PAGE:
FINRA recently published Regulatory Notice 22-23, providing guidance regarding firm and representative succession planning, including relevant FINRA rules and administrative processes and questions firms can consider when developing and implementing their succession plans. FINRA’s focus on succession planning has been driven by industry demographic trends, which indicate that nearly 30% of registered representatives are approaching retirement age, and the impact of the COVID-19 pandemic.
FINRA and the SEC have also seen illegal activity involving succession issues, especially around the transfer of customer accounts, including the falsification and alteration of joint representative codes by representatives who have entered into written agreements with retired representatives, and unauthorized retention of customer nonpublic personal information by a registered representative after resignation.
It would come as no surprise to see succession planning included as an area of exam coverage in 2023, but succession planning has important benefits for firms, representatives, and customers that go beyond exam readiness. FINRA offers short case studies of firms that had, and some that did not have, good succession plans. In one case, a small firm’s CCO and FinOp died unexpectedly one weekend. Because the firm had a succession plan in place, the firm promptly notified FINRA and engaged a recruiting firm to hire a new CCO and FinOp, ensuring that it was able to continue operations. In another case, a co-owner of a firm without a succession plan called FINRA to discuss concerns about the other co-owner, who was exhibiting signs of diminished capacity. The owner making the call was unsure how to address this with the co-owner, transition ownership of the business, or discuss the matter with customers. FINRA assisted the firm in addressing the issues.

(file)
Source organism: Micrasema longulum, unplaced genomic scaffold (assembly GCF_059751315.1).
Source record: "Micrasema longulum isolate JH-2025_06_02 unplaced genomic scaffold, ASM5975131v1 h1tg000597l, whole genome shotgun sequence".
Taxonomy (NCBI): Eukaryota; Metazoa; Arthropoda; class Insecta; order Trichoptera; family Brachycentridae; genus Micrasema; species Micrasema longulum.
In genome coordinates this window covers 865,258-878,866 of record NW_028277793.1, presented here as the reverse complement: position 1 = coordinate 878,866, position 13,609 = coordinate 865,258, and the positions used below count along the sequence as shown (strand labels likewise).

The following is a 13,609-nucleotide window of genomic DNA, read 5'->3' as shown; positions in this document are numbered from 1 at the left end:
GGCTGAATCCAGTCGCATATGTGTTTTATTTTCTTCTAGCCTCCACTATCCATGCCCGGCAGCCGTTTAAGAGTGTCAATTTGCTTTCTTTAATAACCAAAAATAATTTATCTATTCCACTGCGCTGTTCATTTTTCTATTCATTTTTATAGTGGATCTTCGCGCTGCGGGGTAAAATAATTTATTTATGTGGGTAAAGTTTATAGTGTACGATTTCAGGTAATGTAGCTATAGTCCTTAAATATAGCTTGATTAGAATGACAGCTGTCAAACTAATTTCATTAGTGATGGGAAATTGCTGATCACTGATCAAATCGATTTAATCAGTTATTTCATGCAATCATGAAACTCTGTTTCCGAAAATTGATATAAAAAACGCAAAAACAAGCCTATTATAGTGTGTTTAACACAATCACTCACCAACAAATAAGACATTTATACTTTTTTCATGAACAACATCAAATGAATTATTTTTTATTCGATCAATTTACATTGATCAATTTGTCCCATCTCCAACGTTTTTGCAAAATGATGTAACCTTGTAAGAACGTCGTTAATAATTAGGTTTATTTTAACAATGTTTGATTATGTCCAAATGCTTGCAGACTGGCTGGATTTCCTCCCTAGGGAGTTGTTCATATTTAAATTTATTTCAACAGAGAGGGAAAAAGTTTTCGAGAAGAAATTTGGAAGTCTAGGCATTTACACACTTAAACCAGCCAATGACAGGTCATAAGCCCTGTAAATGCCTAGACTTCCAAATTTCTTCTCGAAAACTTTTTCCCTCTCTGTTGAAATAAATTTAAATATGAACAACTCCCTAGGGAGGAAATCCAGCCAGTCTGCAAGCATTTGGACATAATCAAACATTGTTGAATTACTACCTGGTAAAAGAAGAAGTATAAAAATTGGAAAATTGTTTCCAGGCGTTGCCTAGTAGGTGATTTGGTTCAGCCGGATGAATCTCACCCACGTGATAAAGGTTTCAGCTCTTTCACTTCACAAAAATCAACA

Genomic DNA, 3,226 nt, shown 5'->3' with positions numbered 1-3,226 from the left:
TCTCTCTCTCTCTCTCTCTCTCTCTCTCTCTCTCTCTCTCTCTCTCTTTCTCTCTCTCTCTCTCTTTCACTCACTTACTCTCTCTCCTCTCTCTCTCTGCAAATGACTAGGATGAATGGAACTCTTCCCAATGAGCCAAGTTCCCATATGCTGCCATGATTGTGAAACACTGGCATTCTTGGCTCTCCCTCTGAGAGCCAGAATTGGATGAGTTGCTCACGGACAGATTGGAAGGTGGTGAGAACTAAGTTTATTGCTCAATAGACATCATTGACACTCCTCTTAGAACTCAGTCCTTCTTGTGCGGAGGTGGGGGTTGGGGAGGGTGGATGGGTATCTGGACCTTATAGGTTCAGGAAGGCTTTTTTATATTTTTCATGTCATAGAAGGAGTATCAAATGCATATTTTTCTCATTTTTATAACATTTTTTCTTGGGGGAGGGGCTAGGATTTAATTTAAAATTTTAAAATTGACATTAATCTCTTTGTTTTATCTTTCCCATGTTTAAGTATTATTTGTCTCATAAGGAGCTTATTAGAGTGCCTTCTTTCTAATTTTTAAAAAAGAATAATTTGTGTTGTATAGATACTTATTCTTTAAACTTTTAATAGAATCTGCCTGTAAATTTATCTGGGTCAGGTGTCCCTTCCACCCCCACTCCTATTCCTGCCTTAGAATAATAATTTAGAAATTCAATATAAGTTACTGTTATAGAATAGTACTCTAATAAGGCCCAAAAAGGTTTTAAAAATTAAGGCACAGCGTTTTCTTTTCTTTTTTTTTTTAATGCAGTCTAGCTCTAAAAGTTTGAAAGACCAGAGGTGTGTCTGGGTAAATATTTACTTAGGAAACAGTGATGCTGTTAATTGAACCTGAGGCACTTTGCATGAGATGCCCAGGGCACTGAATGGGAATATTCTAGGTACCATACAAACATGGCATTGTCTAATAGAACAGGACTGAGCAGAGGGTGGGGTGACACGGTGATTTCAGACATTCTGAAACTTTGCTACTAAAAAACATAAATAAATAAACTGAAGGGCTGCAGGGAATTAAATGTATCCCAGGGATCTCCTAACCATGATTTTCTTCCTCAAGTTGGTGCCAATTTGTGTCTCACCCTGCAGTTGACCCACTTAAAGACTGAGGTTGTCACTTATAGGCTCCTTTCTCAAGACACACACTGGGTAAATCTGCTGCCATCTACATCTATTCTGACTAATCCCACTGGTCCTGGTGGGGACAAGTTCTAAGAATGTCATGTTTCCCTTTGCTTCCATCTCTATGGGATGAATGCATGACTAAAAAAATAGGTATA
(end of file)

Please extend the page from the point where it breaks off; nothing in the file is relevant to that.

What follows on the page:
Notice 22-23 offers an encyclopedic survey of issues touching on succession, including business continuity, situations that may require making a continuing membership application (CMA) or obtaining a materiality consultation (MatCon), and payment of continuing commissions to retiring representatives.
Steps to Take Now and Later
Firms and their principals should begin (or revisit) the process of developing their succession plans. The Notice included questions firms can ask themselves classified under these eight categories: (1) plan development; (2) program elements; (3) financial professionals; (4) compensation; (5) customer communications; (6) business continuity planning; (7) Membership Application Program; and (8) customer nonpublic information.
Firms can take various steps now to mitigate the risk of succession challenges later. FINRA encourages proactive engagement with representatives regarding performance and alternate work arrangements. Firms should also be mindful of their legal and regulatory obligations, including limitations associated with the disclosure and use of customer nonpublic information under Reg. S-P and other obligations and communications to customers.
Compensation and other economic issues deserve attention but, ultimately, as firms and their representatives develop and implement their succession plans, consideration will need to be given to the key issue on FINRA’s radar—customer protection.